The Name that Matters MostPrivate labeling is a key element to Atlas Butler's success, yet Swepston agrees that the private label concept doesn't have to be as complicated as some have made it out to be.
"During a meeting with a customer, you tend to not even bring brands into the equation, unless a customer asks for a specific brand," says Swepston.
"We're ‘brandless' in the sense that, if someone wants a particular brand, something they've been happy with for 30 years, one that's given them no trouble, we say ‘absolutely, we can take care of that for you.' We speak to them about the features and benefits of the system, and what it's going to do to solve their comfort problems, but we don't get into kicking tires."
"We don't ‘sell' equipment," says Swepston. "Sixty to 70% of our equipment leads come from the service department. We're not out there battling over equipment. We focus on customer service, on taking care of the problem.
"We're always talking about high-efficiency. We listen to the customers, ask a series of questions, find out what they want and recommend the best equipment, which is usually high efficiency."
Private labeling also lends more prominence to the Atlas Butler name.
"When your name is on it, you're the one who remains in the forefront," says Swepston, and the better dealers will welcome that scrutiny.
"When manufacturers would share their survey results as to why people buy, the first couple of things on the list were that they trust the person sitting in front of them, and they buy from the dealership name or function.
"The person sitting with the customer at the kitchen table makes or breaks the sale, not the equipment," Swepston says. "We view this as a retail service business, not as a contracting business. Yes, we're a contractor, but of our more than 100 employees, 50 of those are technicians who do nothing but solve problems for people."
IAQ Breeze Brings Fresh Air to Market
Atlas Butler is doing a full gainer in the pike position into indoor air quality (IAQ).
Its first quarter advertising was predominantly focused on IAQ products and services, and Swepston says there's no turning back from making IAQ a key service offering.
"I gave a presentation at HVAC Comfortech, in which I stated my opinion that contractors all use "heating and cooling" in their names, and have ignored air cleaning products," Swepston says.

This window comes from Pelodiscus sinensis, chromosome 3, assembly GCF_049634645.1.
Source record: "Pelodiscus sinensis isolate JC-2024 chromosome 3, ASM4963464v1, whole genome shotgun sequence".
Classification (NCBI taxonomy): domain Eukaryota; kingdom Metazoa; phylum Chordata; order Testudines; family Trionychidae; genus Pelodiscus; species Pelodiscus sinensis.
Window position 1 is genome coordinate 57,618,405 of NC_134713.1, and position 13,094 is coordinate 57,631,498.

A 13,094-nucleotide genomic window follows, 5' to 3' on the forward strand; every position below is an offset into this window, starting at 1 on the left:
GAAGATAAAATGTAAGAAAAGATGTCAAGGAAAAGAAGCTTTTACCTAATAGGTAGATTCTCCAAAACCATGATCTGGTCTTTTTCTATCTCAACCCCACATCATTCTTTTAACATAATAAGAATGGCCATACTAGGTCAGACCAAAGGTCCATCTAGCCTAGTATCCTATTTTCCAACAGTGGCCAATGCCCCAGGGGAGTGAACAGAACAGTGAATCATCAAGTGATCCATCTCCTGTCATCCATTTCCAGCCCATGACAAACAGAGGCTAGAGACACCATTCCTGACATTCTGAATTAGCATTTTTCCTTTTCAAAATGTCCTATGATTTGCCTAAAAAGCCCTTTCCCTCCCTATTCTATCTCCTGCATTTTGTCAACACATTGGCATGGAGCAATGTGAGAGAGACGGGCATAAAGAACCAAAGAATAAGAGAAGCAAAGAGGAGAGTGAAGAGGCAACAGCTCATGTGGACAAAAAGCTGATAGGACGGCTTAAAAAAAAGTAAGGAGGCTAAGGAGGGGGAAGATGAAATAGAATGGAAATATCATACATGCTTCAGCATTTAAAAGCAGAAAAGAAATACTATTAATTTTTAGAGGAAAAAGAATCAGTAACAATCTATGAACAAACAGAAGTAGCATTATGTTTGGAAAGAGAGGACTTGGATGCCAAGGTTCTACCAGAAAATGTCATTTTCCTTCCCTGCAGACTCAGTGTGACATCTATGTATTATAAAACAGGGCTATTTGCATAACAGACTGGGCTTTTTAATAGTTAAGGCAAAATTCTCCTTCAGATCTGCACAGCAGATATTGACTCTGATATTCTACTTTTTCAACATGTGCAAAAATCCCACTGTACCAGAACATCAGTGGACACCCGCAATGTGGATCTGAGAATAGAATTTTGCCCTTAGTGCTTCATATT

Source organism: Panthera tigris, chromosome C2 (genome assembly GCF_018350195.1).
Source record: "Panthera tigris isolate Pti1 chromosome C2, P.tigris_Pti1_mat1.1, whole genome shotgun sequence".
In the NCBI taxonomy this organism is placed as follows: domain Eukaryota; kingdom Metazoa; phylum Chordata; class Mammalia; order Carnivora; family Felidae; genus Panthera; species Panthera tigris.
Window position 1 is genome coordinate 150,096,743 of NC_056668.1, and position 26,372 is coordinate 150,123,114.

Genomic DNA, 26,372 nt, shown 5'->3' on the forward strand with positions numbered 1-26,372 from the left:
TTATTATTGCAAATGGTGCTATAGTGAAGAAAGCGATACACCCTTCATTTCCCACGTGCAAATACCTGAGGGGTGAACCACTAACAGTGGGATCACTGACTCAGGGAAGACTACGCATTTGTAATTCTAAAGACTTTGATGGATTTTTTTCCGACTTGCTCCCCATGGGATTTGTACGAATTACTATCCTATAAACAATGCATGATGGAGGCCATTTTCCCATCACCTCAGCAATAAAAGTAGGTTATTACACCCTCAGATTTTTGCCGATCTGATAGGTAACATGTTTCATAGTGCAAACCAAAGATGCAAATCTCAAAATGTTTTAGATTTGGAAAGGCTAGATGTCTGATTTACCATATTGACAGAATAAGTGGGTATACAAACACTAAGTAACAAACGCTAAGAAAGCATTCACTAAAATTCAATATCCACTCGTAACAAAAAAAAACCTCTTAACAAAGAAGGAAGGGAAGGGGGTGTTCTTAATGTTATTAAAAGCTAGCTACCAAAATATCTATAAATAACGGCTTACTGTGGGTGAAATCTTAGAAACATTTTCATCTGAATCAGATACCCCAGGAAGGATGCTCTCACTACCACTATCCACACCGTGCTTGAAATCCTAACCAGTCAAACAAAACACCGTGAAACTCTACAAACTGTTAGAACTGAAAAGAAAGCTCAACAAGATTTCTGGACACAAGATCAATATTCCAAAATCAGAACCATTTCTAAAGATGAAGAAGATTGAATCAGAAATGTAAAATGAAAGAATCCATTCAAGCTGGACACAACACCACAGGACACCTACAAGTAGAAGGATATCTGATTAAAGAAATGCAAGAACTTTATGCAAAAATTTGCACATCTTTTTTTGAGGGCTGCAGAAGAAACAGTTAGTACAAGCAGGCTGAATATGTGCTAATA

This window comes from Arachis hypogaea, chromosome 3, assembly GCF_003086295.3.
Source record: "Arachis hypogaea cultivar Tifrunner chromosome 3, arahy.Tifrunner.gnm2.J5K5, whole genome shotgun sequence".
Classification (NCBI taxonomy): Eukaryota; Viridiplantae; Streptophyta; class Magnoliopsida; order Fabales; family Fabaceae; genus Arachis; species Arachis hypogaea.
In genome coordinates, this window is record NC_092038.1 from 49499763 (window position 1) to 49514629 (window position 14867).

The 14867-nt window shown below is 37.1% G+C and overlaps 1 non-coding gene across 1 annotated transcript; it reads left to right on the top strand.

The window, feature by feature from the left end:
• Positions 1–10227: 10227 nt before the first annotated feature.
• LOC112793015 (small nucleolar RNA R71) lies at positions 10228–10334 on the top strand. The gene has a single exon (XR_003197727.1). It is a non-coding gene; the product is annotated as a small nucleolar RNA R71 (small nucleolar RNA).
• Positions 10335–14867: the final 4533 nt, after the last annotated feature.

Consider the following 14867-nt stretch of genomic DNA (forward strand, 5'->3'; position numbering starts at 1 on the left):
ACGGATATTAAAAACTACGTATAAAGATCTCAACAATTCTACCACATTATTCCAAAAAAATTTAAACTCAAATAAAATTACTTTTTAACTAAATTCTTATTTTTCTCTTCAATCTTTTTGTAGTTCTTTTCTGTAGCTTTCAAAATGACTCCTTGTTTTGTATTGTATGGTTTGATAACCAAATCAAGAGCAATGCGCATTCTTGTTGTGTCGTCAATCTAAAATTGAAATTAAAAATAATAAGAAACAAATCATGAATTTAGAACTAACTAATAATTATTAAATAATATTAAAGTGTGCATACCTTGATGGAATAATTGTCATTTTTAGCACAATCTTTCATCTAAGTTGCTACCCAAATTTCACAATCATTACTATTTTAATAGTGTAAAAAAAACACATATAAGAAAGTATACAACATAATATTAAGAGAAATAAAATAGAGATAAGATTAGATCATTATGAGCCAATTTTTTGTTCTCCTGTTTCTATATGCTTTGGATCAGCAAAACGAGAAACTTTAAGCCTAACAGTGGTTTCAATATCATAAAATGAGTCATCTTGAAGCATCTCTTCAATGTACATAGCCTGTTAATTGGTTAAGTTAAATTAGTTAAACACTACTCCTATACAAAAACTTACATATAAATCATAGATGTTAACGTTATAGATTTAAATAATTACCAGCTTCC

"We're told that more people today understand IAQ, and that there's interest in it. The problem is, we have terms that confuse people. In TV commercials by Oreck or Sharper Image, they fill a box with smoke and suck it out. Our industry has to get the message out that the portable units only clean one room, and don't even do that very well. And, if you put one in every room, it'll cost 3 times as much as a central IAQ system."
Swepston believes IAQ is the industry's next frontier, an ideal opportunity for contractors who are tired of modest annual growth. The idea screams common sense.
"If you look at the other HVAC markets, all companies have experienced 3-6% growth a year, forever," Swepston explains. "Go down any street, and find those homes which were built 15 years ago, and you know where the next replacement sales will be. And what's the difference between contractors? Price.
"There's no ‘add-on' to speak of in the Columbus market anymore; it's a predominantly replacement market, and to gain market share, you have to basically take business away from someone else. And very few homes , realistically have good air purification and filtration, humidification systems that make sense. That's where the market is."
Atlas Butler rests on a solid management structure. Rich Schmelzer is general manager of the company's commercial division. Russ Puckett, vice president of sales, is also vice president and general manager of the new Cincinnati division. Bill Esch, chief operating officer, has worked in financial management positions for a major Wendy's, franchise, Cooker restaurants, and Nationwise Auto Parts.
George Hoskins, PE, is vice president of engineering, has been with Atlas Butler for 35 years.
Greg Benua, SPHR, is manager of human resources.
Training Technicians at the AB Academy
Many of the best HVAC contractors in the U.S. have established in-house universities, in an effort to train and nurture the best candidates the labor pool has to offer.
In 2002, Atlas Butler opened AB Academy, as way to attract those who have never considered the HVAC industry as a career.
AB Academy is a four-year training program. The first two years are coordinated with Columbus State University, which provides trainers who visit the AB Academy site.
After one year, the students have earned one year of college credit, and by that time are working as paid helpers in the AB installation department.